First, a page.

Tuesday’s general election for Aiken County Council chairman, featuring an unopposed candidate, will cost taxpayers between $30,000 and $40,000, according to the county Board of Elections.
Gary Bunker was the only name that appeared on the ballot. He won handily, with 2,240 votes.
There were 202 ballots cast for write-ins. Among those, Andrew Siders — whom Bunker defeated in the Republican primary for the seat in August — got 123.
The rest were cast for “crazy names like Mickey Mouse,” said a worker in the Board of Elections office, and weren’t tallied individually.
While it might seem a waste of money and time to hold such an election, it’s required by state law, said Chris Whitmire of the state Elections Board.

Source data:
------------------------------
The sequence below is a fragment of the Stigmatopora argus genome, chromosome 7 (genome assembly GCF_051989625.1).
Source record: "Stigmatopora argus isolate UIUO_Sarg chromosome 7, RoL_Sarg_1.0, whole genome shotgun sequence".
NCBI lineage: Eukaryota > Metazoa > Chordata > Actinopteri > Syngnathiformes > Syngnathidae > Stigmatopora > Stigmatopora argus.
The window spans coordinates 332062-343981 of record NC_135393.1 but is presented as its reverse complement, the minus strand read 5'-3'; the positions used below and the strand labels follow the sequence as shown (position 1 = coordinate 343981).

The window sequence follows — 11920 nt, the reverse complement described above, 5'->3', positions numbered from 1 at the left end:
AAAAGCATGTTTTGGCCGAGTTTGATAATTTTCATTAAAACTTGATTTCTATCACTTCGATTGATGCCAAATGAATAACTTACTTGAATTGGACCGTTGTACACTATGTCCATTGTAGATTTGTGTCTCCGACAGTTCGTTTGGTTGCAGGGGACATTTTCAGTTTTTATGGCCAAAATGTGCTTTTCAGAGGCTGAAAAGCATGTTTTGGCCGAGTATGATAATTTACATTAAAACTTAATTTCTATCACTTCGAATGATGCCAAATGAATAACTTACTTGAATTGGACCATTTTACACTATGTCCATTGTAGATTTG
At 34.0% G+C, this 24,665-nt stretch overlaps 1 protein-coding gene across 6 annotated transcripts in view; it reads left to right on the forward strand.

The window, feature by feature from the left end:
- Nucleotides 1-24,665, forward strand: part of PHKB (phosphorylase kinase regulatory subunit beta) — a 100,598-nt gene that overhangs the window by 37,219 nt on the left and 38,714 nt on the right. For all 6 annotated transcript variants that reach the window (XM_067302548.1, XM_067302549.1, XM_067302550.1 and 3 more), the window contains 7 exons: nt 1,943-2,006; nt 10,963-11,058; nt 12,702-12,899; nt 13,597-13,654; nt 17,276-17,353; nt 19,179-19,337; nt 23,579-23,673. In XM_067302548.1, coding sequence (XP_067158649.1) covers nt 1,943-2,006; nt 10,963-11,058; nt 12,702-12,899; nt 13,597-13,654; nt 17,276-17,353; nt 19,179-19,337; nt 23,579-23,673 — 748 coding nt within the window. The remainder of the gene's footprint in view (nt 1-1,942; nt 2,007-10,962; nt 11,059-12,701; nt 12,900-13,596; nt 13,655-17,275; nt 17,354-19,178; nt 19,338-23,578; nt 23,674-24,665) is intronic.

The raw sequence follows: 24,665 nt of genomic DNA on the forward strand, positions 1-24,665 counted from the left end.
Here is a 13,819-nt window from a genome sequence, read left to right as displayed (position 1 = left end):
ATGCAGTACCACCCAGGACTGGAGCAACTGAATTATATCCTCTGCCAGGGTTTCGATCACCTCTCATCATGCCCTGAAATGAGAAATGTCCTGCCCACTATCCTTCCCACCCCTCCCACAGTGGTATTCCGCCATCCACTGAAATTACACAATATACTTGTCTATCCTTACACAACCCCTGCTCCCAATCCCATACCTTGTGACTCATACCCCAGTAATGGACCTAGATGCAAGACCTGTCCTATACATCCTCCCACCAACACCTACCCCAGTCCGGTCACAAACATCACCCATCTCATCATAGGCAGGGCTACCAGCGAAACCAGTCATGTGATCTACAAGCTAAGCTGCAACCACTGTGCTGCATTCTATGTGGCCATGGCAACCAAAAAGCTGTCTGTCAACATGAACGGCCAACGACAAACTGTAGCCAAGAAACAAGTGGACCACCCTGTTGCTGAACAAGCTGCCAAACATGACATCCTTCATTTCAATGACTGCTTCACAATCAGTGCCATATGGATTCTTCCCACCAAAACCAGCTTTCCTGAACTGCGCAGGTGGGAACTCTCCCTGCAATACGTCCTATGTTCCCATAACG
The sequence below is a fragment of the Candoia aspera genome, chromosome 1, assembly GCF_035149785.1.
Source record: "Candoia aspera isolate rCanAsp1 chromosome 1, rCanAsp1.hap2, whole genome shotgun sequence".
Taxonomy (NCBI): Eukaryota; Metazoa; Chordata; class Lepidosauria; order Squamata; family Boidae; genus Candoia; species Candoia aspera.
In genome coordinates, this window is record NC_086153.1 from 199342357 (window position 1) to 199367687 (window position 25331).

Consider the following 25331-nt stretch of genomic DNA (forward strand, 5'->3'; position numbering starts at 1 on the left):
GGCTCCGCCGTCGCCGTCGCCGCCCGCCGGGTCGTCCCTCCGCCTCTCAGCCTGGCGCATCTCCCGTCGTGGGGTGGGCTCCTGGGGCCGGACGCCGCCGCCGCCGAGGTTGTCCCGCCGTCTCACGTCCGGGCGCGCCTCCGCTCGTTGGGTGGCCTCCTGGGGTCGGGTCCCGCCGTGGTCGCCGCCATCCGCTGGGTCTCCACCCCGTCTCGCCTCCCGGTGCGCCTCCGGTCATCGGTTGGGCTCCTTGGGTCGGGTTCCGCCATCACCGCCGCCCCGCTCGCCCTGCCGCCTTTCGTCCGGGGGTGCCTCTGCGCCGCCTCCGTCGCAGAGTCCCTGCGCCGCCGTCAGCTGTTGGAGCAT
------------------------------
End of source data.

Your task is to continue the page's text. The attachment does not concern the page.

Under current law, a one-candidate special election does not have to be held if only one person filed to run. If more than one files, as was the case in the council chairman race, a general election must be held, he said.
The law is “silent on what to do if there’s one person left after a primary,” Whitmire said.
So there was no way for the county to avoid the expense.
And new state law that takes effect Jan. 1 will do away with the single-filer exception.
“There will be no provision for canceling any election,” Whitmire said. “They’re all going to be held.”
The state helps counties by paying for some elections. For example, it paid for the council chairman primary, but the responsibility for the general election fell to the county. In statewide races, the state pays for primary and general elections.
The council chairman’s seat became vacant when Ronnie Young won the election to fill the District 84 state House seat vacated by Chris Corley, who resigned in January after being charged with domestic violence of a high and aggravated nature.